Journo Resolutions 2012

As it’s the third day of the New Year, now’s as good a time as any for some resolutions for the new year.


Last year, I learnt a lot about data journalism – from going on DJCamp and then experimenting with things like Tableau and Google Fusion Tables (I’ve now passed the ‘wow, aren’t fusion tables great’ stage and am into ‘why won’t they cooperate and do what I need’).

This year, I’m planning to learn a lot more.

On the list for this year (so far) is coding (and hopefully as a result, scraping, visualisations, APIs and apps) and getting the most out of Tableau.

So far, I have the giant list of data journalism resources, which I plan to start working through to pick out useful things and try some new stuff out.

I’ve also signed up to from Code Academy and also for the CS101 class from Stanford (I’ve just finished the Introduction to Database class, which was excellent), and I’m on day 3 of 30 days to learn html and css. There’s also a book on Processing sitting on my floor waiting to be read.


One of the great things about data journalism is it lends itself to investigative journalism, particularly alongside FOIs.

Finding out how many schools in Wales have CCTV cameras by FOIing all of them was a pain to do (1,732 schools, leading to 600 response to collate) but I’m happy with the way the story turned out.

(I’m not finished with this one, still going to chase up all the non-responders and appeal the refusals (am heading for an ICO appeal on that one).

I want to make better use of this and come up with some really great stories this year.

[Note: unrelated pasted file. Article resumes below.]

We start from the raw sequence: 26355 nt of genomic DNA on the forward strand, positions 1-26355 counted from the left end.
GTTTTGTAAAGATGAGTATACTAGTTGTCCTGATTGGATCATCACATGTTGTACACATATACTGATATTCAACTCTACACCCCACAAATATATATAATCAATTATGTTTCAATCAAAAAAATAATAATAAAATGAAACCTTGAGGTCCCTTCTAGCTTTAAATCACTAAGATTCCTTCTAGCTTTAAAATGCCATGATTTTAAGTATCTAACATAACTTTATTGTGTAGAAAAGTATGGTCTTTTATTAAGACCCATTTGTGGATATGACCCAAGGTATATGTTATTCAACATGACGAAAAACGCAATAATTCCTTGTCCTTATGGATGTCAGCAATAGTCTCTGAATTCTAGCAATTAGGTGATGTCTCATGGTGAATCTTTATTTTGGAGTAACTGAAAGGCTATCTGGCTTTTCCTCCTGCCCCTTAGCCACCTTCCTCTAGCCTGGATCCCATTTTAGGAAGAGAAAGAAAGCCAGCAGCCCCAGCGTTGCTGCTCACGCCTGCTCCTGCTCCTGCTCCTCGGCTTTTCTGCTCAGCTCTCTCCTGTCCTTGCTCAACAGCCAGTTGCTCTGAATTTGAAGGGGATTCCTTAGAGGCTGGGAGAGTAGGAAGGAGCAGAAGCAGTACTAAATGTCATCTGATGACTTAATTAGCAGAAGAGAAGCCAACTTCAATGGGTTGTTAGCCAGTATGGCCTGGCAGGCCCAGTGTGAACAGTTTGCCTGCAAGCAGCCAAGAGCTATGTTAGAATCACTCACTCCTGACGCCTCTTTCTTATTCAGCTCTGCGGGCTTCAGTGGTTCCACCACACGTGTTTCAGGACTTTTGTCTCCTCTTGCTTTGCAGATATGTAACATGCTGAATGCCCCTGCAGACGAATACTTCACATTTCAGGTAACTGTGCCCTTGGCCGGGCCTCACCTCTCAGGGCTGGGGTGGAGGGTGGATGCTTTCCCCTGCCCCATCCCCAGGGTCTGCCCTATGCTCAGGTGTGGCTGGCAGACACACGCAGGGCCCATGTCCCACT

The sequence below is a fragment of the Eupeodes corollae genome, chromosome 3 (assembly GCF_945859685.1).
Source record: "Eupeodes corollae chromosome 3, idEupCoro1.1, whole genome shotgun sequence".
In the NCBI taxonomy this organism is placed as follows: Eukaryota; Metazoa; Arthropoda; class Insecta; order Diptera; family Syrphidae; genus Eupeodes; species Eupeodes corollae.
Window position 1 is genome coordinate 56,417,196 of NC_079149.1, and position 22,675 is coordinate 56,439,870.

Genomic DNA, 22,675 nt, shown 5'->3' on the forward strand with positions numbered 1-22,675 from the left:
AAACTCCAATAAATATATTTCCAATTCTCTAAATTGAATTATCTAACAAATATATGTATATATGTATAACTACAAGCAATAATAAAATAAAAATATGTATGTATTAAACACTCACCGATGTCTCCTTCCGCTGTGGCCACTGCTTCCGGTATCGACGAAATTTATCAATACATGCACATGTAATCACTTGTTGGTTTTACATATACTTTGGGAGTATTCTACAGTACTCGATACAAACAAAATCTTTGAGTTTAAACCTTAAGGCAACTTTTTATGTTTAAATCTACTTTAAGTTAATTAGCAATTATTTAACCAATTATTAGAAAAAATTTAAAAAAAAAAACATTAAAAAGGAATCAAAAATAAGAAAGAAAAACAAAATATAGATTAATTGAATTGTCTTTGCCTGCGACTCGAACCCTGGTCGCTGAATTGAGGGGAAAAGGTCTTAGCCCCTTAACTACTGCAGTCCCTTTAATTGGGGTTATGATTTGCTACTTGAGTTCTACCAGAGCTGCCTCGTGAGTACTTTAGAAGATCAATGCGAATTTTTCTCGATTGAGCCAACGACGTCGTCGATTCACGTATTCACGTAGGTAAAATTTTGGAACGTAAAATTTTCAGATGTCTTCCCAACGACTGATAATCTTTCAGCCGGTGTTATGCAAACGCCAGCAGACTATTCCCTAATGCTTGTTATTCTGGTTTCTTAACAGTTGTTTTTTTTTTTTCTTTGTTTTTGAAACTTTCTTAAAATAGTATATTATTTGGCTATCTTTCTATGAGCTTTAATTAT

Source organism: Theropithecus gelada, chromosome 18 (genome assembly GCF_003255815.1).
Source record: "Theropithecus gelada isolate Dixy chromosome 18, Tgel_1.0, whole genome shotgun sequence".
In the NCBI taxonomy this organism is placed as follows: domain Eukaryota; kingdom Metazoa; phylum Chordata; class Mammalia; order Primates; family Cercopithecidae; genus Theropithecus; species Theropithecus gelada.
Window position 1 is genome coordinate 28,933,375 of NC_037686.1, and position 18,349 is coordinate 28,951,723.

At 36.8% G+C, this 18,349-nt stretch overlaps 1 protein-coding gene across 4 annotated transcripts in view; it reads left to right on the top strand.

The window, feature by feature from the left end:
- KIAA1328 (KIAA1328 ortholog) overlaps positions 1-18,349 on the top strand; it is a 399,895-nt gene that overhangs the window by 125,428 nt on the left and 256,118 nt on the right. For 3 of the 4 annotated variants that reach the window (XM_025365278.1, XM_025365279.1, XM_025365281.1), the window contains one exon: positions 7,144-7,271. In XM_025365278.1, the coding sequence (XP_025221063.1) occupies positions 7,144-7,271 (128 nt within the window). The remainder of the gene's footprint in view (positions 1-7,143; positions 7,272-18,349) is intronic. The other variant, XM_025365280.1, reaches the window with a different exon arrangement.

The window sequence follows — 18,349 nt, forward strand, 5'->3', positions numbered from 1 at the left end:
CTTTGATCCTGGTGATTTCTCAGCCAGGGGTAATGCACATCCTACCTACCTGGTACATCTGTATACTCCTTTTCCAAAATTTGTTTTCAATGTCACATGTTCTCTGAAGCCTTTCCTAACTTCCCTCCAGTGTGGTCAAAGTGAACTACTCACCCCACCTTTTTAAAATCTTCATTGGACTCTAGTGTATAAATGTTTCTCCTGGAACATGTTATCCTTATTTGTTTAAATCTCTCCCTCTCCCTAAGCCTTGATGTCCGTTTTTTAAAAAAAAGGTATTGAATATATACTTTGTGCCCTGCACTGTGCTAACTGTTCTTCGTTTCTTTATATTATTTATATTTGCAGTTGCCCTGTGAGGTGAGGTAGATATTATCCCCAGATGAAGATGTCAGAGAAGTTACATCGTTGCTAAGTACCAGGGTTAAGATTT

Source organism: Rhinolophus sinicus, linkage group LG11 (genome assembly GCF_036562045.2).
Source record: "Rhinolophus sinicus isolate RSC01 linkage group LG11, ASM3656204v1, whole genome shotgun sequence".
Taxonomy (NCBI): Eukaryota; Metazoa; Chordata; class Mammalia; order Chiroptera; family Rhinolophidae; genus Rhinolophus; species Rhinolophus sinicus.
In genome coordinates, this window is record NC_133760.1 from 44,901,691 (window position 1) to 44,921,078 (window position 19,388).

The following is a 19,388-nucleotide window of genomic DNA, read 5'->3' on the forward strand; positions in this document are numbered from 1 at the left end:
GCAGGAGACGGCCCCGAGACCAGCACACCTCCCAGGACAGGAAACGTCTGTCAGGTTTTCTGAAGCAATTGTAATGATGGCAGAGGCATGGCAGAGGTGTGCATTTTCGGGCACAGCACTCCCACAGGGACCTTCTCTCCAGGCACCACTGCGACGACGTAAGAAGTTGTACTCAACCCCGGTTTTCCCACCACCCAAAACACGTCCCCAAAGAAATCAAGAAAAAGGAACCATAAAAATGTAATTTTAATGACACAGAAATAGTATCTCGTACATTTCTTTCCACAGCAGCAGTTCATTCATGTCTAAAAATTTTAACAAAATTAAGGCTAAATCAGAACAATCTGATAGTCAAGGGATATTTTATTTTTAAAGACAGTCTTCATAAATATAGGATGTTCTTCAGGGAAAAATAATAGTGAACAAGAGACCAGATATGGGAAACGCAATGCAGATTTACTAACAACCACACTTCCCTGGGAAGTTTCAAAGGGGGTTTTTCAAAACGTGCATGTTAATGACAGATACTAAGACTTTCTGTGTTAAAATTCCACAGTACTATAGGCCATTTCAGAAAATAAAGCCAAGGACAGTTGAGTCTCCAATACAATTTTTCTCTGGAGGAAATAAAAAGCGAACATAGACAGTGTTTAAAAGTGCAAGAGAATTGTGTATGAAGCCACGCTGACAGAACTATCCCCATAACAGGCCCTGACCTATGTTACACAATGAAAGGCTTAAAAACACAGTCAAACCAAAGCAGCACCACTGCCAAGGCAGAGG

I have a lot of ideas, the problem comes from not focusing and working on them in an organised manner, as I’m very easily distracted (which is why this is being posted on January 3, not January 1).

So this is more an organisational task then anything, to make sure ideas actually go somewhere.

Open Data

Last year saw the tentative start of the Open Wales campaign.

This is the year where there will be progress and I’m resolving to make it happen.

Many of the UK Government pledges on data will be released this year and Wales can’t be left behind, it’s just going to take a little bit of work to impress that on the Welsh Government and public bodies.

The first aim is start engaging the above and asking them to start looking at open data (it can be done, Monmouthshire’s already on its way).

From there, if people and public bodies start engaging, we could see Wales becoming an open data country – we were the first Fair Trade country and the first to make the United Nations Convention on the Rights of the Child part of domestic law – we’re quite good at being radical, this is an area where we should be leading, not trailing behind.


More often (doing quite well so far).

Last year I managed about 1.5 posts a month.

This year I’m planning to post a few more data journalism tutorials, more on Open Wales (hopefully there will be lots of news) and maybe a few more thoughts on journalism.

Leave a Reply

This site uses Akismet to reduce spam. Learn how your comment data is processed.